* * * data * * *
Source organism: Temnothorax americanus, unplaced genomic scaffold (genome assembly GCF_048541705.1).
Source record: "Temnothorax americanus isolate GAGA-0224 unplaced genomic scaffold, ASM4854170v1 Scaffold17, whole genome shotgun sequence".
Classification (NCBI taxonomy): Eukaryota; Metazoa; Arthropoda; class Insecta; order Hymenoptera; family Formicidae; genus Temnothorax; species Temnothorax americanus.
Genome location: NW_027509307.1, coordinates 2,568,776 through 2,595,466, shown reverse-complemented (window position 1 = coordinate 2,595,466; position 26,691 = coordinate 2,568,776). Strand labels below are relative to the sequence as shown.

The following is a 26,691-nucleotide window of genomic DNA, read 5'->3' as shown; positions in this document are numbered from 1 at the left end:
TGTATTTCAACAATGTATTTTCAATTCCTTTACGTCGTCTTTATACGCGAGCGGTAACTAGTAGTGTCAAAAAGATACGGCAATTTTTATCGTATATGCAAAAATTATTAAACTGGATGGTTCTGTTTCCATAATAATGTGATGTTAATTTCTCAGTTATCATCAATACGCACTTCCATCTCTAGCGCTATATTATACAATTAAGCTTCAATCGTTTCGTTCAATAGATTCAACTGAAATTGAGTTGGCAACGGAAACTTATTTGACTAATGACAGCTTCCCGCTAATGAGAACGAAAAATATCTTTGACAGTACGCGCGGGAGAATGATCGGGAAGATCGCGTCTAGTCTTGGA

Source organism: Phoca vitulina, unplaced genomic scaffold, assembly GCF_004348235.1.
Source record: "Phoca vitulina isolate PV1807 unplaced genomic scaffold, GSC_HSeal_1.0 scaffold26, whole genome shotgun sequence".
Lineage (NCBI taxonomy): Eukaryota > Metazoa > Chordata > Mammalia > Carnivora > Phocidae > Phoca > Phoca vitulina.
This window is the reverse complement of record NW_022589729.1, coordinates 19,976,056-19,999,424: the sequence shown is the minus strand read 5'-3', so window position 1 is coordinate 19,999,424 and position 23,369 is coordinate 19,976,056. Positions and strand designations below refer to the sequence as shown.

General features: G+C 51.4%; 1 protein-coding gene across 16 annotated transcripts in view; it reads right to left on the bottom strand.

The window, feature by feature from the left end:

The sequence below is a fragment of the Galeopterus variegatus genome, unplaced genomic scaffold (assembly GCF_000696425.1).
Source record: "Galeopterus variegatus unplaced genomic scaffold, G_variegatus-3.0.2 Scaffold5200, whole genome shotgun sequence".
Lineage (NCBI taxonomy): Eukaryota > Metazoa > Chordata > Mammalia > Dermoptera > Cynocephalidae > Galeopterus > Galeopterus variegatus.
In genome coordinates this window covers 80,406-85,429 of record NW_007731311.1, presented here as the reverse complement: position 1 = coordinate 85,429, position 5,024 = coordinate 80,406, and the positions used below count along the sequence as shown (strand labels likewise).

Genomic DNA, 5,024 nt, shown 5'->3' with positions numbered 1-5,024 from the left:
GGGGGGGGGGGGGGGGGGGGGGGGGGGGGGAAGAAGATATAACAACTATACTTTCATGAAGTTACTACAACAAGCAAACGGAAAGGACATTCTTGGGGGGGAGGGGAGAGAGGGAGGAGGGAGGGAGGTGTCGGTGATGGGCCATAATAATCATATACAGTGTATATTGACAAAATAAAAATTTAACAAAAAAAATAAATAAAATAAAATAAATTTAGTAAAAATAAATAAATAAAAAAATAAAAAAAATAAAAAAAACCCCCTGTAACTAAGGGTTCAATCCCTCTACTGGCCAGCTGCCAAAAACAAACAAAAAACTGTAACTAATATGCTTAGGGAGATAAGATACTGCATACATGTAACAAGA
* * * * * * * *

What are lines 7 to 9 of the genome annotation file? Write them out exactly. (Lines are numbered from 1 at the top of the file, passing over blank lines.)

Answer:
Source organism: Phoca vitulina, unplaced genomic scaffold, assembly GCF_004348235.1.
Source record: "Phoca vitulina isolate PV1807 unplaced genomic scaffold, GSC_HSeal_1.0 scaffold26, whole genome shotgun sequence".
Lineage (NCBI taxonomy): Eukaryota > Metazoa > Chordata > Mammalia > Carnivora > Phocidae > Phoca > Phoca vitulina.